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University of Arizona researchers identify key factor in severe COVID cases
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University of Arizona researchers identify key factor in severe COVID cases

Coronavirus, COVID 19 (copy)

A nurse holds swabs and test tube to test people for COVID-19 at a drive through station set up in the parking lot of the Beaumont Hospital in Royal Oak, Mich.

University of Arizona researchers trying to save COVID-19 patients have made what they believe is a critical discovery: an enzyme that typically defends the body is instead shredding cell membranes in organs of people with severe disease.

In some cases, this may cause death or could contribute to “long-COVID” cases, which refers to those who have health issues that continue long after the infection peaked.

The enzyme, called sPLA2-IIA, has similarities to an enzyme found in rattlesnake venom and is typically found in small amounts in healthy people, where its role is to defend against bacterial and viral infections.

They found that one of the key factors in determining if a person was going to die of the virus, which has killed over 630,000 people in the United States and more than 4 million worldwide, is the circulation of this enzyme in high amounts.

“In other words, this enzyme is trying to kill the virus but at a certain point it is released in such high amounts that things head in a really bad direction, destroying the patient’s cell membranes and thereby contributing to multiple organ failure and death,” said Floyd (Ski) Chilton, director of the UA’s Precision Nutrition and Wellness Initiative in the College of Agriculture and Life Sciences.

The enzyme, like rattlesnake venom coursing through the body, “has the capacity to bind to receptors at neuromuscular junctions and potentially disable the function of these muscles,” said Chilton, a professor with a Ph.D. in biochemistry.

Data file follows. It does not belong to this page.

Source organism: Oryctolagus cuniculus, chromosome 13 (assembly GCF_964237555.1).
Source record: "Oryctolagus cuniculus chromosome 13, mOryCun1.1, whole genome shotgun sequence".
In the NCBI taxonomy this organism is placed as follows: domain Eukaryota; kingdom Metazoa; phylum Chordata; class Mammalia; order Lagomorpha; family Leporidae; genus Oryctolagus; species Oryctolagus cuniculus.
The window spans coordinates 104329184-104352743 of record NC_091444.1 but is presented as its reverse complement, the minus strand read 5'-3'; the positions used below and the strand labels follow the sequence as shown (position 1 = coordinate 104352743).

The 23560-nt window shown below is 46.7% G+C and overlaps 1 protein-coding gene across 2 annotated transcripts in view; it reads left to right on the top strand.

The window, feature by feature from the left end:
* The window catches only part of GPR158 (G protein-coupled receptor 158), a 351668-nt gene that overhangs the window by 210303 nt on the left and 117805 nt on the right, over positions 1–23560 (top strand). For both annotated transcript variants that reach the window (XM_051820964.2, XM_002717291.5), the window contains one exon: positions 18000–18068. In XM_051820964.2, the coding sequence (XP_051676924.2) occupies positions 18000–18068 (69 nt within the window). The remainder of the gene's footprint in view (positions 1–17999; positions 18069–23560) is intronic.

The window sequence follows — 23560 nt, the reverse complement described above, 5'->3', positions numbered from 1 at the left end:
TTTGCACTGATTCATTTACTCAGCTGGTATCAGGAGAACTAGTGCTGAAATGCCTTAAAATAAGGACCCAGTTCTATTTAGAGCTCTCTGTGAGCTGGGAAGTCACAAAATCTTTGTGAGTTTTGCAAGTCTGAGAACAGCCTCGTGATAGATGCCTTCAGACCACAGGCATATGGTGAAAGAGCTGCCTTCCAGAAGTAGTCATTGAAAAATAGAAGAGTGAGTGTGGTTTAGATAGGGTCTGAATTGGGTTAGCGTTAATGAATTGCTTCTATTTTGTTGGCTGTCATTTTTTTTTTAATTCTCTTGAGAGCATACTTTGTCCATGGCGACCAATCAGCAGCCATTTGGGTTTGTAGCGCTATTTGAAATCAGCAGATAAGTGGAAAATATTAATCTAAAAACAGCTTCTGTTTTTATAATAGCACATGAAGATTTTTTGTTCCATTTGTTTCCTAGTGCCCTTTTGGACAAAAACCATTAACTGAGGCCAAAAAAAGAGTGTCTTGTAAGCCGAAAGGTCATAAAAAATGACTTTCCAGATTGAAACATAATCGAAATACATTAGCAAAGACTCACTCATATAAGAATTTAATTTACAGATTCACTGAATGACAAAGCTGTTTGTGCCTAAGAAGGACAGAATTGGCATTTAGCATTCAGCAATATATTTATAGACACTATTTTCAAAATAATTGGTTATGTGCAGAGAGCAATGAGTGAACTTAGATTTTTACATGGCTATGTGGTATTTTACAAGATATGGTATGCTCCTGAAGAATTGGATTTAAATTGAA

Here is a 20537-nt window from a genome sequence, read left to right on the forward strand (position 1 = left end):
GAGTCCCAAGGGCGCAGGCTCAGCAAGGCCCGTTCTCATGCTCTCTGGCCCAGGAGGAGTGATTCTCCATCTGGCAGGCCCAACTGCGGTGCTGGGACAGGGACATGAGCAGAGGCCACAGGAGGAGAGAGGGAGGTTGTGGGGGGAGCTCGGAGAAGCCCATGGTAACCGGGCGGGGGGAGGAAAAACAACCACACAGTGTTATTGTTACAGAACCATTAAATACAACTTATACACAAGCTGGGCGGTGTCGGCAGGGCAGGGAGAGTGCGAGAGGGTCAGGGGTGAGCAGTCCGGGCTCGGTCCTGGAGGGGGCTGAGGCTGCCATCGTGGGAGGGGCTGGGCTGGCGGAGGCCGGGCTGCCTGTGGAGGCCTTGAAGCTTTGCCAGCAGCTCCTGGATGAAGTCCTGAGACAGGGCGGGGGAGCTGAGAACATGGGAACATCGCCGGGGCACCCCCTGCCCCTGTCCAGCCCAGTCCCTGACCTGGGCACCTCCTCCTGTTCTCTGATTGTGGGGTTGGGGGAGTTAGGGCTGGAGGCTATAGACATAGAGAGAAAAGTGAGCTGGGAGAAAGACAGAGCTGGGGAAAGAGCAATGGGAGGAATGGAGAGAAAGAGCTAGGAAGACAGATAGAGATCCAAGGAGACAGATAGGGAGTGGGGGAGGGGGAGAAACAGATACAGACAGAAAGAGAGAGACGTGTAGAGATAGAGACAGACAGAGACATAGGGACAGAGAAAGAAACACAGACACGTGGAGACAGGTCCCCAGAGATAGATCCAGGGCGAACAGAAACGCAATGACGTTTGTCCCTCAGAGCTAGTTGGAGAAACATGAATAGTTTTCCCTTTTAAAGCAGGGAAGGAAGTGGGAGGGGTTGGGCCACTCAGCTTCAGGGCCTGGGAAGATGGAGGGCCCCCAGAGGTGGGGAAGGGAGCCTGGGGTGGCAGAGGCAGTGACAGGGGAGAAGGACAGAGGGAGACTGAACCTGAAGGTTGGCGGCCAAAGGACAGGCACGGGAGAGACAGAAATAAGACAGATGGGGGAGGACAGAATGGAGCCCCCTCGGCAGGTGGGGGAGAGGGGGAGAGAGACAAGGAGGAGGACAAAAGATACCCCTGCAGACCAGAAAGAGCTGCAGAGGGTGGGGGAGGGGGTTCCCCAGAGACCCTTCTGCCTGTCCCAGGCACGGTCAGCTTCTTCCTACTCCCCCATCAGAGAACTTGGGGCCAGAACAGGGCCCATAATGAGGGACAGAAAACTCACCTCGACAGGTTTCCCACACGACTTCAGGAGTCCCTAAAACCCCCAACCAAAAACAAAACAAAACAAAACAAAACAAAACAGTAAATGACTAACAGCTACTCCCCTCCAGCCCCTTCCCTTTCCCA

“Roughly a third of people develop long COVID, and many of them were active individuals who now can’t walk 100 yards,” Chilton said. “The question we are investigating now is: If this enzyme is still relatively high and active, could it be responsible for part of the long COVID outcomes that we’re seeing?”

One of the most exciting things about the discovery, Chilton said, is that there are already one or two tested inhibitors that could help and that have gone through late-phase clinical trials.

That, he said, could mean the time needed to figure out how to protect patients from this “runaway enzyme” could go from years to months. What’s needed as soon as possible is a large clinical trial using one of these inhibitors to help people with severe COVID-19.

“We have focused, and rightly so, on vaccines to resist the virus,” he said. “But it’s also become apparent that there are going to be some limitations to that approach. With a large segment of the population refusing to get vaccinated, more and more variants are likely to form.”

Chilton said they are working in collaboration with researchers from Stony Brook University and the Wake Forest School of Medicine by analyzing the blood samples of two patient cohorts from New York state and from Tucson. Samples were collected from hospitalized patients at Stony Brook University Hospital on Long Island and from Banner-University Medical Center from January to November in 2020.

The researchers looked at blood samples from four groups: those who did not have COVID-19, those who had mild cases, those with severe cases and those who died from the disease.

The pressing questions that remain: Why do some people release this enzyme in deadly amounts and others do not, and is there a genetic component to that?

Chilton

University of Arizona students are returning to the Tucson campus and filling up dorms just in time for the fall semester, which begins Monday, Aug. 23.

Contact reporter Patty Machelor at 806-7754 or


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